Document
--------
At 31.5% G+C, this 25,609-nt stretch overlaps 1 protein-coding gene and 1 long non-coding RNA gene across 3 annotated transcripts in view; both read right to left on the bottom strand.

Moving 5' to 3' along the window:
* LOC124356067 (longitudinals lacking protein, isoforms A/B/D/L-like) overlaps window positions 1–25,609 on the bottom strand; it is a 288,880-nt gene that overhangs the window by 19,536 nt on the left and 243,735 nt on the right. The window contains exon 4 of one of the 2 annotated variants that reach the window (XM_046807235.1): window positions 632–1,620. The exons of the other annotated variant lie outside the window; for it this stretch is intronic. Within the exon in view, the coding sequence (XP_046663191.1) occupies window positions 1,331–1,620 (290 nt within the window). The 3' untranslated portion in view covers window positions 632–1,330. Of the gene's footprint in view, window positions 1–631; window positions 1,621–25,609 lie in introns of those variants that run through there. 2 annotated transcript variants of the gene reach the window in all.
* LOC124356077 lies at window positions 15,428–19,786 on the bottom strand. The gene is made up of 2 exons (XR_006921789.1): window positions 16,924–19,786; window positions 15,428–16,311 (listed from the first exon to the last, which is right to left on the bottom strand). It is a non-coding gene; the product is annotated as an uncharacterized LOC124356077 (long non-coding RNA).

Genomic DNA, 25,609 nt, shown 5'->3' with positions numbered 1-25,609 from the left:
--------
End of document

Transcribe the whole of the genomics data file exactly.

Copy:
At 31.5% G+C, this 25,609-nt stretch overlaps 1 protein-coding gene and 1 long non-coding RNA gene across 3 annotated transcripts in view; both read right to left on the bottom strand.

Moving 5' to 3' along the window:
* LOC124356067 (longitudinals lacking protein, isoforms A/B/D/L-like) overlaps window positions 1–25,609 on the bottom strand; it is a 288,880-nt gene that overhangs the window by 19,536 nt on the left and 243,735 nt on the right. The window contains exon 4 of one of the 2 annotated variants that reach the window (XM_046807235.1): window positions 632–1,620. The exons of the other annotated variant lie outside the window; for it this stretch is intronic. Within the exon in view, the coding sequence (XP_046663191.1) occupies window positions 1,331–1,620 (290 nt within the window). The 3' untranslated portion in view covers window positions 632–1,330. Of the gene's footprint in view, window positions 1–631; window positions 1,621–25,609 lie in introns of those variants that run through there. 2 annotated transcript variants of the gene reach the window in all.
* LOC124356077 lies at window positions 15,428–19,786 on the bottom strand. The gene is made up of 2 exons (XR_006921789.1): window positions 16,924–19,786; window positions 15,428–16,311 (listed from the first exon to the last, which is right to left on the bottom strand). It is a non-coding gene; the product is annotated as an uncharacterized LOC124356077 (long non-coding RNA).

Genomic DNA, 25,609 nt, shown 5'->3' with positions numbered 1-25,609 from the left: